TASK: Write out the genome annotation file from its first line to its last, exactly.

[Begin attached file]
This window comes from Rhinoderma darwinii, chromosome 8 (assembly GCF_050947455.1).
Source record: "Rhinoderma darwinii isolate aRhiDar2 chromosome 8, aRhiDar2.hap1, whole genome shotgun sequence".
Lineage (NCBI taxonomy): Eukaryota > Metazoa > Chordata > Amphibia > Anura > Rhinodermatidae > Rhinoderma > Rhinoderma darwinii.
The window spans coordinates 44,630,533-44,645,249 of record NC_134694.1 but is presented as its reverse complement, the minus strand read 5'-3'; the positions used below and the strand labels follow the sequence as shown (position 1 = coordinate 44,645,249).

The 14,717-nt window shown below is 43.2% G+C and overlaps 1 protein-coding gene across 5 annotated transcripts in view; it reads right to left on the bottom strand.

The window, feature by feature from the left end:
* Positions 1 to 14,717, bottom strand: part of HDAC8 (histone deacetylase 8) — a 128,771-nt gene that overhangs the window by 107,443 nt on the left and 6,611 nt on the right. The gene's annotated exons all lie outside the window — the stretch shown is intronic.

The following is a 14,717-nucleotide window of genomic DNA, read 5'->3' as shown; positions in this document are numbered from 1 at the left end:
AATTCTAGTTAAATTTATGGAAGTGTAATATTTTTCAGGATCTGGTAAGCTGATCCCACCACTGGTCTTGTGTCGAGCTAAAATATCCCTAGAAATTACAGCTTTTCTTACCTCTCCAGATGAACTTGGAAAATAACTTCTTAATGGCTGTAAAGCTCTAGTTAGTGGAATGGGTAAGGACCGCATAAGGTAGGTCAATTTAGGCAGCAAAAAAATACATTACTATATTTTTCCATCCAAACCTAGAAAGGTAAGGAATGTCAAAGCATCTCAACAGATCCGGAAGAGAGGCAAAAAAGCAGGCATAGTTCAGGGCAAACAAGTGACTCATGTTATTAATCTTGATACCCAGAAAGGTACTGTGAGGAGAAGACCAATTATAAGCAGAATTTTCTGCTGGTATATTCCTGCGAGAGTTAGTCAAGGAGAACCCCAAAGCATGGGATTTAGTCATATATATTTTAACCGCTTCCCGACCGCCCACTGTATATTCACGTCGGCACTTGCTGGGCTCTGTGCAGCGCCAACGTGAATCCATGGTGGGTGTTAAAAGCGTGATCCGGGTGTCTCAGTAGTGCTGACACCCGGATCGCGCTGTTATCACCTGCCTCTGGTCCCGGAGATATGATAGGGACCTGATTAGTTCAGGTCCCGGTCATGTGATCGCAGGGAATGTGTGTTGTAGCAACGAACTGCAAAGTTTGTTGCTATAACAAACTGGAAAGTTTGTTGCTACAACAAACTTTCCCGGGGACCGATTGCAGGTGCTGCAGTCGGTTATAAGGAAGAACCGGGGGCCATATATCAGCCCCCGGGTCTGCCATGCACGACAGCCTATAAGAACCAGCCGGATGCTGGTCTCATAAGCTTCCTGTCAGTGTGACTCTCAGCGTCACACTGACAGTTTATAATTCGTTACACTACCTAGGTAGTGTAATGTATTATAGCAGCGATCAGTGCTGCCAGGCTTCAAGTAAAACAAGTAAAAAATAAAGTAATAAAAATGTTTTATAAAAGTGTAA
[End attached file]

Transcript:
This window comes from Rhinoderma darwinii, chromosome 8 (assembly GCF_050947455.1).
Source record: "Rhinoderma darwinii isolate aRhiDar2 chromosome 8, aRhiDar2.hap1, whole genome shotgun sequence".
Lineage (NCBI taxonomy): Eukaryota > Metazoa > Chordata > Amphibia > Anura > Rhinodermatidae > Rhinoderma > Rhinoderma darwinii.
The window spans coordinates 44,630,533-44,645,249 of record NC_134694.1 but is presented as its reverse complement, the minus strand read 5'-3'; the positions used below and the strand labels follow the sequence as shown (position 1 = coordinate 44,645,249).

The 14,717-nt window shown below is 43.2% G+C and overlaps 1 protein-coding gene across 5 annotated transcripts in view; it reads right to left on the bottom strand.

The window, feature by feature from the left end:
* Positions 1 to 14,717, bottom strand: part of HDAC8 (histone deacetylase 8) — a 128,771-nt gene that overhangs the window by 107,443 nt on the left and 6,611 nt on the right. The gene's annotated exons all lie outside the window — the stretch shown is intronic.

The following is a 14,717-nucleotide window of genomic DNA, read 5'->3' as shown; positions in this document are numbered from 1 at the left end:
AATTCTAGTTAAATTTATGGAAGTGTAATATTTTTCAGGATCTGGTAAGCTGATCCCACCACTGGTCTTGTGTCGAGCTAAAATATCCCTAGAAATTACAGCTTTTCTTACCTCTCCAGATGAACTTGGAAAATAACTTCTTAATGGCTGTAAAGCTCTAGTTAGTGGAATGGGTAAGGACCGCATAAGGTAGGTCAATTTAGGCAGCAAAAAAATACATTACTATATTTTTCCATCCAAACCTAGAAAGGTAAGGAATGTCAAAGCATCTCAACAGATCCGGAAGAGAGGCAAAAAAGCAGGCATAGTTCAGGGCAAACAAGTGACTCATGTTATTAATCTTGATACCCAGAAAGGTACTGTGAGGAGAAGACCAATTATAAGCAGAATTTTCTGCTGGTATATTCCTGCGAGAGTTAGTCAAGGAGAACCCCAAAGCATGGGATTTAGTCATATATATTTTAACCGCTTCCCGACCGCCCACTGTATATTCACGTCGGCACTTGCTGGGCTCTGTGCAGCGCCAACGTGAATCCATGGTGGGTGTTAAAAGCGTGATCCGGGTGTCTCAGTAGTGCTGACACCCGGATCGCGCTGTTATCACCTGCCTCTGGTCCCGGAGATATGATAGGGACCTGATTAGTTCAGGTCCCGGTCATGTGATCGCAGGGAATGTGTGTTGTAGCAACGAACTGCAAAGTTTGTTGCTATAACAAACTGGAAAGTTTGTTGCTACAACAAACTTTCCCGGGGACCGATTGCAGGTGCTGCAGTCGGTTATAAGGAAGAACCGGGGGCCATATATCAGCCCCCGGGTCTGCCATGCACGACAGCCTATAAGAACCAGCCGGATGCTGGTCTCATAAGCTTCCTGTCAGTGTGACTCTCAGCGTCACACTGACAGTTTATAATTCGTTACACTACCTAGGTAGTGTAATGTATTATAGCAGCGATCAGTGCTGCCAGGCTTCAAGTAAAACAAGTAAAAAATAAAGTAATAAAAATGTTTTATAAAAGTGTAA